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have liked; for instance, a bit of steak, and a bit of toast, with a cup of good coffee or tea, or a slice of cold ham and boiled egg; some little matter in that line : but I could see that I was not in the right place to name such luxuries, I therefore simply answered : “Really, Ma'am, I can't say, I leave this matter to you, I cannot prescribe.” Perhaps you will take a posset?” “Excuse me, Ma'am, a posset is, according to the dictionary, milk curdled with wine, or any acid; but, perhaps, in this part of the kingdom it means something else?” “Why, yes, in these parts we mean by a posset, a little small beer, nicely warmed, and crumbed with bread, and sugar in it, and as you are wet, it is perhaps the best thing you can have for supper." "As you please, Ma'am.” At length I took this recommended supper, and after family worship, went to bed, ruminating on riches, intelligence, politeness, the lovely simplicity of not making strangers of people; refusing them their tea, giving them their possets, and sending them to bed. No wonder some people get rich, and realize fifty or sixty thousand pounds when trade and commerce flourish, and abstemious frugality is the prominent virtue! virtue did I say ; pooh! it is a vice, and a point blank contradiction to every thing honourable and noble in the hospitable and generous spirit of the Christian religion, and it is peculiarly offensive to the great body of Wesleyan Methodists, noted as they are as “lovers of hospitality.” This I could easily prove, by immediate and direct reference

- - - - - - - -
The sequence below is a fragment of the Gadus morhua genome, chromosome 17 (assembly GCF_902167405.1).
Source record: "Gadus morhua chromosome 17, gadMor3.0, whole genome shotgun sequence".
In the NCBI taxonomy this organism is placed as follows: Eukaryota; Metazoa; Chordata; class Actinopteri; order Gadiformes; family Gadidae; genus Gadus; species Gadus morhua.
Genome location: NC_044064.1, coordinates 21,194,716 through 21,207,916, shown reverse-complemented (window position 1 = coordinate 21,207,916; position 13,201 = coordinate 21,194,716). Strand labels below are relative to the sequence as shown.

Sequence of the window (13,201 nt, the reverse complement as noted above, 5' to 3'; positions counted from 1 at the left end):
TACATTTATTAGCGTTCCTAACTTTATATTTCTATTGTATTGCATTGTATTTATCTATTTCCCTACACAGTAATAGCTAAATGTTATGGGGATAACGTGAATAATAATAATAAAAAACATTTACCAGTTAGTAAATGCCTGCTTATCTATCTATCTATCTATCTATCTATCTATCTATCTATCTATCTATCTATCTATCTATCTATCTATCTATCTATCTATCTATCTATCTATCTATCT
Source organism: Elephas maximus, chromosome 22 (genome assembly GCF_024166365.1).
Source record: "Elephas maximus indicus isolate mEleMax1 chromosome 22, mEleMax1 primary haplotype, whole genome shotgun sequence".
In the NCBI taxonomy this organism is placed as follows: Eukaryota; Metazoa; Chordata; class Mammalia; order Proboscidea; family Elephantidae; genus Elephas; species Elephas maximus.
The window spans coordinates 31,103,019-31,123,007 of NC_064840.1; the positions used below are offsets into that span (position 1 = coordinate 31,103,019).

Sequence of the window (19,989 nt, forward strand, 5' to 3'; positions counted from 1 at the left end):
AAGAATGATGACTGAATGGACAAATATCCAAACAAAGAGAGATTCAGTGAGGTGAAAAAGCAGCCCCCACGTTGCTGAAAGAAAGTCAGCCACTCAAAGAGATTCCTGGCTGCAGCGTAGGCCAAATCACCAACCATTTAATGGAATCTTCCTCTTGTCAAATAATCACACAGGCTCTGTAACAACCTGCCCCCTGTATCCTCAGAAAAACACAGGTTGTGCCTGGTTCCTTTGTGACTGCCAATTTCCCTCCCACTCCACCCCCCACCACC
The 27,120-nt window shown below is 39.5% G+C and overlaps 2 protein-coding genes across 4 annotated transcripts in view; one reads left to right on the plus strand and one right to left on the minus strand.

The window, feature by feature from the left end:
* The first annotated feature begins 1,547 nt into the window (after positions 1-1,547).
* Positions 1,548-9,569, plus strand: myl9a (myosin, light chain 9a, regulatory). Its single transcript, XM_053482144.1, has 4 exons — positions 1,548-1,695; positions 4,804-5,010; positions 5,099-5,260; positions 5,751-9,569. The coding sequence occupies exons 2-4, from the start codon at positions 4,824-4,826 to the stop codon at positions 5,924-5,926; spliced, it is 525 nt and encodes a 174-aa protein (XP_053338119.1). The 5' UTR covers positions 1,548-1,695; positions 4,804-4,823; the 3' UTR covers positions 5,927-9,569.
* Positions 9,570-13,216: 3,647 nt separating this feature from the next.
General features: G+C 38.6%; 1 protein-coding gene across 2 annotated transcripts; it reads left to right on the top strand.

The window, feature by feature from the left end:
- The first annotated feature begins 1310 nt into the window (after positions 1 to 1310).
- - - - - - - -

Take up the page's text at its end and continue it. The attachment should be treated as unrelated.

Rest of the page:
to those facts and narratives of Holy Scripture, which illustrate the hospitalities and festivities of ancient Old Testament times, and the times of our Saviour and the primitive Christians; but I believe that no right hearted reader would wish me to tell him on the subject what he knows already.



In every part of this book, desultory as it is, I have had a particular and legitimate aim. I have tried to correct vices, errors and follies, not meddled with in any sufficiently explicit form, or with sufficient pungency, by writers in general. A sense of injury led me to begin my lucubrations; and notwithstanding the fun and frolic I have scattered about in different places, the predominant feeling in my own breast has been that of grief; yet it is well for myself (whoever may think to the contrary) that I have written. I have now unburdened myself, I have done, in my peculiar way, a duty. And while some will be of another opinion, I am quite sure that many whose judgment is entitled to respect, will side with me.

The numerous characters I have introduced will all be recognized in real life. Should the reader think me mistaken, and that these characters are only creatures of my own imagination, then let him take the benefit and comfort of his opinion. I have hurt nobody, for I cannot chastise people who have no existence; but such characters have existed and do exist, and if they feel themselves aggrieved, their best way is to be silent, for should they begin to stir, they will justify my representations, and elevate themselves into immense notoriety. I could have entered into descriptions much more minute, into details much more numerous and ample, but the expenses of publishing restrained me.